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Brooklyn invaded Hollywood last Wednesday (Nov. 15) when Lola Brooke took over Beauty And Essex for an intimate dinner and cocktail hour. The dimly lit dining room dazzled with the rapper’s friends, industry professionals, and fellow musicians as CÎROC shots and DJ Charisma fueled the night.
Gathered in celebration of her debut album Dennis Daughter, Lola Brooke—who is small in height yet giant in energy—stood in front of her supporters, combatted her shyness, and thanked everyone in the room.
“I would just like to say thank you to everyone for being here,” she proclaimed in her cheerful toast. “I’m very appreciative of this, I didn’t even see this day coming this um…fast.”
Her latest album Dennis Daughter is a 12-track project with features from Coi Leray, Bryson Tiller, French Montana, and more. Released earlier this month, the debut LP explores the range of Lola Brooke’s emotions, showcasing her lyrical ability and raw approach to Hip-Hop and rap music.
“It was very important for me to show different layers of who I am because the only story I can tell is Dennis’ daughter’s story,” she explained to us after all the dining, hugs, and laughs. “And before Lola Brooke, I was Dennis’ daughter. I don’t really think about it too hard. Music is my therapy. It’s therapeutic to me.”
Commanding the small interview area, Lola Brooke remained poised and polite as she requested bystanders to lower their voices to speak about her album’s core theme.
“It took me a long time to write Dennis Daughter,” she explained. “In general, it just took me a long time to tribute a song to my father. So when I heard the beat, the chills just went through my body and I was just like, ‘This is it.’ And as an artist, when you’re in the studio, you’re there to build and create, so it shouldn’t be hard, it should just be art.”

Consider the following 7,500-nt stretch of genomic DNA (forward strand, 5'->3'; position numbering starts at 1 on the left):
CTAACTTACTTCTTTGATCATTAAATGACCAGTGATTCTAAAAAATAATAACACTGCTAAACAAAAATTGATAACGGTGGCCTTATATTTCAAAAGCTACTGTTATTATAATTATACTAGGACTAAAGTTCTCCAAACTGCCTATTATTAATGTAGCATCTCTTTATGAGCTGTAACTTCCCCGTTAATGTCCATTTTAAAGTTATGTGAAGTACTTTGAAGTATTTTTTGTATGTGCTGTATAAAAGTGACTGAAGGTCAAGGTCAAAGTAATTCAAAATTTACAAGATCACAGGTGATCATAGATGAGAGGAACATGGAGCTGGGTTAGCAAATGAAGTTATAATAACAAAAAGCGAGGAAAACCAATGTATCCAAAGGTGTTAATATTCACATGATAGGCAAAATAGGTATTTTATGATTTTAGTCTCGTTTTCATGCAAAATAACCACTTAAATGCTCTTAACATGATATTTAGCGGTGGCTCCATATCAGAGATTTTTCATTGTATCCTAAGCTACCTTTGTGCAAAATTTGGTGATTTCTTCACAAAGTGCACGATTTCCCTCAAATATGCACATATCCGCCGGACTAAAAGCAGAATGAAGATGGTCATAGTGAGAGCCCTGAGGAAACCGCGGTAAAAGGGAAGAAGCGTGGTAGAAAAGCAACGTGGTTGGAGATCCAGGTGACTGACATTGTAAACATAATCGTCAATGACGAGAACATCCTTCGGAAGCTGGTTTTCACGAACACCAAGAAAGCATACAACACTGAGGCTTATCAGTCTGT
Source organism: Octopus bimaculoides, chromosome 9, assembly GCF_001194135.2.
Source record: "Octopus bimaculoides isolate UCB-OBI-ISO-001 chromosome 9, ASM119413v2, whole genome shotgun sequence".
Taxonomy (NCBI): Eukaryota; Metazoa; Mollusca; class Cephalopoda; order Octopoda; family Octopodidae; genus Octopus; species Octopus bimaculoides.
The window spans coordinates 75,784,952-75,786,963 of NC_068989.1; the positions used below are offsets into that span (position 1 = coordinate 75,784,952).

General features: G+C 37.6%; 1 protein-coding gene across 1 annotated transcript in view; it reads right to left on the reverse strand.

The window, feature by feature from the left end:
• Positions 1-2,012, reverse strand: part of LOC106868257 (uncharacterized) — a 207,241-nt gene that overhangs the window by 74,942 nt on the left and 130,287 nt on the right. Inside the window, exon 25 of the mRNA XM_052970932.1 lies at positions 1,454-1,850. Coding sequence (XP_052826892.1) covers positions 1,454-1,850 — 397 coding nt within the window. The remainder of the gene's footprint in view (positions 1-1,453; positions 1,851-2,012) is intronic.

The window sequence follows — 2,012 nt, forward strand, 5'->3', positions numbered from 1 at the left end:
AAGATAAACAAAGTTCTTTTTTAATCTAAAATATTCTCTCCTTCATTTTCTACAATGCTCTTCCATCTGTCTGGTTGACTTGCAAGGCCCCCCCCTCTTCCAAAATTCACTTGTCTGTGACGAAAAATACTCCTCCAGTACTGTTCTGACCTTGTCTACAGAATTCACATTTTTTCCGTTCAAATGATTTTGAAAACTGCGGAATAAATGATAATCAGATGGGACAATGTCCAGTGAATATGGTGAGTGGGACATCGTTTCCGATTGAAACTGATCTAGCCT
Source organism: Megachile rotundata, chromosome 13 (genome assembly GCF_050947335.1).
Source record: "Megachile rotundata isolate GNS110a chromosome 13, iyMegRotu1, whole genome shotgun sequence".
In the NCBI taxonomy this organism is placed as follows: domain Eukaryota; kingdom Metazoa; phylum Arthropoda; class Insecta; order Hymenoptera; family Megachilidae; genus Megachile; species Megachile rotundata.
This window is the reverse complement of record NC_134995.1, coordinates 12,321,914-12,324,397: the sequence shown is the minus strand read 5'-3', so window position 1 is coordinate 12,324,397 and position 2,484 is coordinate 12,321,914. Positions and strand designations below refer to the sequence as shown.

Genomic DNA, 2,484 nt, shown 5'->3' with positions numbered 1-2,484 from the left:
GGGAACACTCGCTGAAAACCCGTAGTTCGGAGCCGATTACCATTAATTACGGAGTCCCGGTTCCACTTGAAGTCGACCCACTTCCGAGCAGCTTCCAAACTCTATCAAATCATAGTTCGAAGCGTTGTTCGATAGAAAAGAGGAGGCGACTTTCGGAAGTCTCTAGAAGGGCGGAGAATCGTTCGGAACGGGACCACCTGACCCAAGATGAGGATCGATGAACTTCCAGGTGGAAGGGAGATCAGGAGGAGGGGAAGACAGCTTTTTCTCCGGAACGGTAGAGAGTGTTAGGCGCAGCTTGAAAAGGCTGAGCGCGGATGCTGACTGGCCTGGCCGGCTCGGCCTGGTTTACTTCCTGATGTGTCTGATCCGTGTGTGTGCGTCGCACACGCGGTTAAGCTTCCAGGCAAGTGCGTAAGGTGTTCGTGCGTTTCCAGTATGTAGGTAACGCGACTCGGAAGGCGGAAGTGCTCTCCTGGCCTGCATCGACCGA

As a rising rapper whose continuing journey includes years of hard work and sharpening skills, Lola Brooke is confident in being better than only herself. As Hip-Hop continues to shift and more women become rap powerhouses, the “Dont Play With It” performer does not see her peers as rivals.
“Me being competitive with women is not my forte. I don’t even think to be on a song with another female artist and think like, ‘Oh, I want to eat her up.’ I want to eat myself up on the last verse that I just did, and that’s just that,” explained the “Just Relax” rhymer.
“The energy should be always great. The energy should just always be you competing with yourself because competing with somebody else is going to get [you] off track [and] distracted. I’m very tunnel-visioned and focused on my rapping.”
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